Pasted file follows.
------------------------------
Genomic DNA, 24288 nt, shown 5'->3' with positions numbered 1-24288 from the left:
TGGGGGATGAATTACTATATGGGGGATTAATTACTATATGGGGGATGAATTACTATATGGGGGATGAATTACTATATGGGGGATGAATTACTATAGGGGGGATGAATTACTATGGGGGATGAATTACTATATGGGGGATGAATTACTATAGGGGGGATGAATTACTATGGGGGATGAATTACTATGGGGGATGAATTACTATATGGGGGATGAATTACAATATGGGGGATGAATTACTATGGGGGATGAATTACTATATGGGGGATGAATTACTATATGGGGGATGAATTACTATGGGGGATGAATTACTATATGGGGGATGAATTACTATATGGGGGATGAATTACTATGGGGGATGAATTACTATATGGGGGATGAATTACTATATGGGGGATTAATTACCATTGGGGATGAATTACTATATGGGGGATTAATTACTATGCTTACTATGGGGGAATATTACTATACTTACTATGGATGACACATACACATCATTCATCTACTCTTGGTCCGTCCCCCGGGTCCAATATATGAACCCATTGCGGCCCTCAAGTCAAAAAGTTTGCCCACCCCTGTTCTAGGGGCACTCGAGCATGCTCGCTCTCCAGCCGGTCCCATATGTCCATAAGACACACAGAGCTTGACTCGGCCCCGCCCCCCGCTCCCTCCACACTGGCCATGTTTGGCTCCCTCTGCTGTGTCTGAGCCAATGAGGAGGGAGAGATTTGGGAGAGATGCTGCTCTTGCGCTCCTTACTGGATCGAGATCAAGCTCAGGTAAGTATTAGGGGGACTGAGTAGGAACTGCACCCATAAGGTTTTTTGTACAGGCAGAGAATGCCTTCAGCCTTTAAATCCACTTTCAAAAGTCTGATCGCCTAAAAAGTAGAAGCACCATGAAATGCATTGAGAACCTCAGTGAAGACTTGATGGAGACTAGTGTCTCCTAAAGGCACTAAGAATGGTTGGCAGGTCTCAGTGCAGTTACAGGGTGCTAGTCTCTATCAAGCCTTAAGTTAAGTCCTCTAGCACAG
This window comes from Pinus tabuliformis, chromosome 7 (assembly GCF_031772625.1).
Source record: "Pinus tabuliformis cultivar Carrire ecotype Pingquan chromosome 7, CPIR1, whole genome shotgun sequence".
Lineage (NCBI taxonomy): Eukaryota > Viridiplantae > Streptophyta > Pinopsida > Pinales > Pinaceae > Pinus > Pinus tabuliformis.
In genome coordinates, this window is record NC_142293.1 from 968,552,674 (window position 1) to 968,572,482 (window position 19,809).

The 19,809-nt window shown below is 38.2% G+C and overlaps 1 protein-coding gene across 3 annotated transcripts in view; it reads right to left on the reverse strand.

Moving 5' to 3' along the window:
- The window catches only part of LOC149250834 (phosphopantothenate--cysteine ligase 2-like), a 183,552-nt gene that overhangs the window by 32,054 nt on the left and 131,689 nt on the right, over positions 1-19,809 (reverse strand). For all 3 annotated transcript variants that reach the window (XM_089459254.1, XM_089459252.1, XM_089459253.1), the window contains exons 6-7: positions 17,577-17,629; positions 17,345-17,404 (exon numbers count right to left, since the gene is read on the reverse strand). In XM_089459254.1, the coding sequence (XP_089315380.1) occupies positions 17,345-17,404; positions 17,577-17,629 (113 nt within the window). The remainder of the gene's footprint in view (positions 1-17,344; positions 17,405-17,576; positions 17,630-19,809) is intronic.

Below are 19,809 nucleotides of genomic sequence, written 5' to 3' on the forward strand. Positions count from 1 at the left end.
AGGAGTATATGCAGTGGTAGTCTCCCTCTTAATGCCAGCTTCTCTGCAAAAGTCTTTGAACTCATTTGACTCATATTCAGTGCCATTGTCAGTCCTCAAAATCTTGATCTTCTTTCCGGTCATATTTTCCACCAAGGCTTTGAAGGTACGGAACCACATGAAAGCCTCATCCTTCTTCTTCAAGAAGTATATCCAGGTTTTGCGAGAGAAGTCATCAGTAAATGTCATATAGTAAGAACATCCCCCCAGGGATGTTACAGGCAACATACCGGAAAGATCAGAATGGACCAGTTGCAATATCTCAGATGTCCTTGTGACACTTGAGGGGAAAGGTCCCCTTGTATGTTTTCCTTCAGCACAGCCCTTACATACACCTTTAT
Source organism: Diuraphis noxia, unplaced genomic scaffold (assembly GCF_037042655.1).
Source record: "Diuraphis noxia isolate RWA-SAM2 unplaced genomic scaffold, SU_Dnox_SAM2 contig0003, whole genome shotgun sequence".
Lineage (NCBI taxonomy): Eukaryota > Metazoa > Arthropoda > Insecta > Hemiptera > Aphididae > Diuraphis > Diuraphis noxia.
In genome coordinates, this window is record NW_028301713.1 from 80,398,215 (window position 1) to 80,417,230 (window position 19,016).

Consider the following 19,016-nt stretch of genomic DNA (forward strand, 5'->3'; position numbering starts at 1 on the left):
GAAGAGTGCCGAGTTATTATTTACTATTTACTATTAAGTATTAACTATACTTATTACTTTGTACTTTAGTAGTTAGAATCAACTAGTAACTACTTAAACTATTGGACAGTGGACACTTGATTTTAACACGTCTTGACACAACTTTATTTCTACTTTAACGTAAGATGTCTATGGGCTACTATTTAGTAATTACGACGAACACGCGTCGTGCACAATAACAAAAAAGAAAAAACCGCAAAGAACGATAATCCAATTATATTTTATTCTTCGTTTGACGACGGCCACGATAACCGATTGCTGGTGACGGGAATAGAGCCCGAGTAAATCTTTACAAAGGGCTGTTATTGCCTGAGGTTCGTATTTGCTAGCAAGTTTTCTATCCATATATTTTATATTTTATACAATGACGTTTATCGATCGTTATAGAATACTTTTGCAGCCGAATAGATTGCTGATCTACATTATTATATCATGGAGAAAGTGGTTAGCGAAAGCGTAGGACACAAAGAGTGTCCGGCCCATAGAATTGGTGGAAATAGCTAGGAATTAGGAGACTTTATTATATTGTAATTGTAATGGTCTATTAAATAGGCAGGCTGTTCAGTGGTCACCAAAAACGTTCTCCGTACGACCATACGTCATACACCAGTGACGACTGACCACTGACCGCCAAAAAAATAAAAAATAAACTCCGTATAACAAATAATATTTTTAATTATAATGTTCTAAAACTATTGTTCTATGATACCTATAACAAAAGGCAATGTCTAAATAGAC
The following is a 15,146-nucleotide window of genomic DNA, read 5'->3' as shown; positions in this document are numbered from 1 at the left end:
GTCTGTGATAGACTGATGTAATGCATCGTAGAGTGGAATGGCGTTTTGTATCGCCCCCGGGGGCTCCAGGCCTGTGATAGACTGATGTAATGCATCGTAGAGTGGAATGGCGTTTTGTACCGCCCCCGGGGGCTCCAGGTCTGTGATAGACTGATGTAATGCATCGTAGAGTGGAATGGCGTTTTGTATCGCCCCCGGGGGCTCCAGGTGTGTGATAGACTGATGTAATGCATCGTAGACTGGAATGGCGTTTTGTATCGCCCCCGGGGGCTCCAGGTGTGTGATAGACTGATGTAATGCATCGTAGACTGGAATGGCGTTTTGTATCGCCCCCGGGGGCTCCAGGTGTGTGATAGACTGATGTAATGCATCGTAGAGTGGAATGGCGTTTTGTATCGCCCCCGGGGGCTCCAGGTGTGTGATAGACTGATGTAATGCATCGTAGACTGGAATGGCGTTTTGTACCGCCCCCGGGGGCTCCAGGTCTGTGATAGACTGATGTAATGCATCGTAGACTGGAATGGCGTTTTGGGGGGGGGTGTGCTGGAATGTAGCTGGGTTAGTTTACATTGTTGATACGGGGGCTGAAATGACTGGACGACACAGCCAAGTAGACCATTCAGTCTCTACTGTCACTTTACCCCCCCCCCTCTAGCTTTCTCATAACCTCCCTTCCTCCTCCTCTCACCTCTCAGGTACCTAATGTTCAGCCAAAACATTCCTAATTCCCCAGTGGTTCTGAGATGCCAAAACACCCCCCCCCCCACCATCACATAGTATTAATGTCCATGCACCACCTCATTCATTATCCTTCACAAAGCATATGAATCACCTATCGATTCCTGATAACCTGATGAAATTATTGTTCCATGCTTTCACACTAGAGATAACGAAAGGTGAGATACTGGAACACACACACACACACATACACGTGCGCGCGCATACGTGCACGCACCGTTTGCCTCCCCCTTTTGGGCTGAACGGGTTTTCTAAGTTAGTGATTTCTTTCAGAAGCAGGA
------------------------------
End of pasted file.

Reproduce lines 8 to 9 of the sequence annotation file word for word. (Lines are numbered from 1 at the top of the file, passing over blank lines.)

Moving 5' to 3' along the window:
- The window catches only part of LOC149250834 (phosphopantothenate--cysteine ligase 2-like), a 183,552-nt gene that overhangs the window by 32,054 nt on the left and 131,689 nt on the right, over positions 1-19,809 (reverse strand). For all 3 annotated transcript variants that reach the window (XM_089459254.1, XM_089459252.1, XM_089459253.1), the window contains exons 6-7: positions 17,577-17,629; positions 17,345-17,404 (exon numbers count right to left, since the gene is read on the reverse strand). In XM_089459254.1, the coding sequence (XP_089315380.1) occupies positions 17,345-17,404; positions 17,577-17,629 (113 nt within the window). The remainder of the gene's footprint in view (positions 1-17,344; positions 17,405-17,576; positions 17,630-19,809) is intronic.